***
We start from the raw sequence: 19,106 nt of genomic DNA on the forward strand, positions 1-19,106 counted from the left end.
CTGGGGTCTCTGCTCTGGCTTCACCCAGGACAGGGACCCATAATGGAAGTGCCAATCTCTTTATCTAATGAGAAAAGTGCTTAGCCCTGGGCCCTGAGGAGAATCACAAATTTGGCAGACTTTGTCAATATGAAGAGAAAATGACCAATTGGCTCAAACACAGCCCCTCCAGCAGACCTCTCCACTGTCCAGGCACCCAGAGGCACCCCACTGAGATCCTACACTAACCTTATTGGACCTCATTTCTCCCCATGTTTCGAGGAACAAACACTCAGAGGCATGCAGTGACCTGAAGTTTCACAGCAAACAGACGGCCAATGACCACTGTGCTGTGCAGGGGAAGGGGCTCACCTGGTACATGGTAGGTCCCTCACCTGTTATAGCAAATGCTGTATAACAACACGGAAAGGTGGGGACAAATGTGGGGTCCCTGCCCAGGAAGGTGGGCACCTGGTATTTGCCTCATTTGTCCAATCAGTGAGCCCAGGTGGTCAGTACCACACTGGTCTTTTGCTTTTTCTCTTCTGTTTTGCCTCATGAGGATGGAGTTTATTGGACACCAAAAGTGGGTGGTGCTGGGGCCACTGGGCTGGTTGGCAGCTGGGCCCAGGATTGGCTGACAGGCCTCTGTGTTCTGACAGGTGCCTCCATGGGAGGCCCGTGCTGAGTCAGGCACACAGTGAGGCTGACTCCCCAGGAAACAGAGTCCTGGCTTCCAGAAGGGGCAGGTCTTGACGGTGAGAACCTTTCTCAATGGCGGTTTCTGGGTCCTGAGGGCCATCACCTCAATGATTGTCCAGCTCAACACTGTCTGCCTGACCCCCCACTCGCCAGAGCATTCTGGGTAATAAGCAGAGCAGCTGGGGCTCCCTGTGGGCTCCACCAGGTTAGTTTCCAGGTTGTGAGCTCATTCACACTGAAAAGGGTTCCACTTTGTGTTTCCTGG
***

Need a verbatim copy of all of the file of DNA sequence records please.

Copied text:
We start from the raw sequence: 19,106 nt of genomic DNA on the forward strand, positions 1-19,106 counted from the left end.
CTGGGGTCTCTGCTCTGGCTTCACCCAGGACAGGGACCCATAATGGAAGTGCCAATCTCTTTATCTAATGAGAAAAGTGCTTAGCCCTGGGCCCTGAGGAGAATCACAAATTTGGCAGACTTTGTCAATATGAAGAGAAAATGACCAATTGGCTCAAACACAGCCCCTCCAGCAGACCTCTCCACTGTCCAGGCACCCAGAGGCACCCCACTGAGATCCTACACTAACCTTATTGGACCTCATTTCTCCCCATGTTTCGAGGAACAAACACTCAGAGGCATGCAGTGACCTGAAGTTTCACAGCAAACAGACGGCCAATGACCACTGTGCTGTGCAGGGGAAGGGGCTCACCTGGTACATGGTAGGTCCCTCACCTGTTATAGCAAATGCTGTATAACAACACGGAAAGGTGGGGACAAATGTGGGGTCCCTGCCCAGGAAGGTGGGCACCTGGTATTTGCCTCATTTGTCCAATCAGTGAGCCCAGGTGGTCAGTACCACACTGGTCTTTTGCTTTTTCTCTTCTGTTTTGCCTCATGAGGATGGAGTTTATTGGACACCAAAAGTGGGTGGTGCTGGGGCCACTGGGCTGGTTGGCAGCTGGGCCCAGGATTGGCTGACAGGCCTCTGTGTTCTGACAGGTGCCTCCATGGGAGGCCCGTGCTGAGTCAGGCACACAGTGAGGCTGACTCCCCAGGAAACAGAGTCCTGGCTTCCAGAAGGGGCAGGTCTTGACGGTGAGAACCTTTCTCAATGGCGGTTTCTGGGTCCTGAGGGCCATCACCTCAATGATTGTCCAGCTCAACACTGTCTGCCTGACCCCCCACTCGCCAGAGCATTCTGGGTAATAAGCAGAGCAGCTGGGGCTCCCTGTGGGCTCCACCAGGTTAGTTTCCAGGTTGTGAGCTCATTCACACTGAAAAGGGTTCCACTTTGTGTTTCCTGG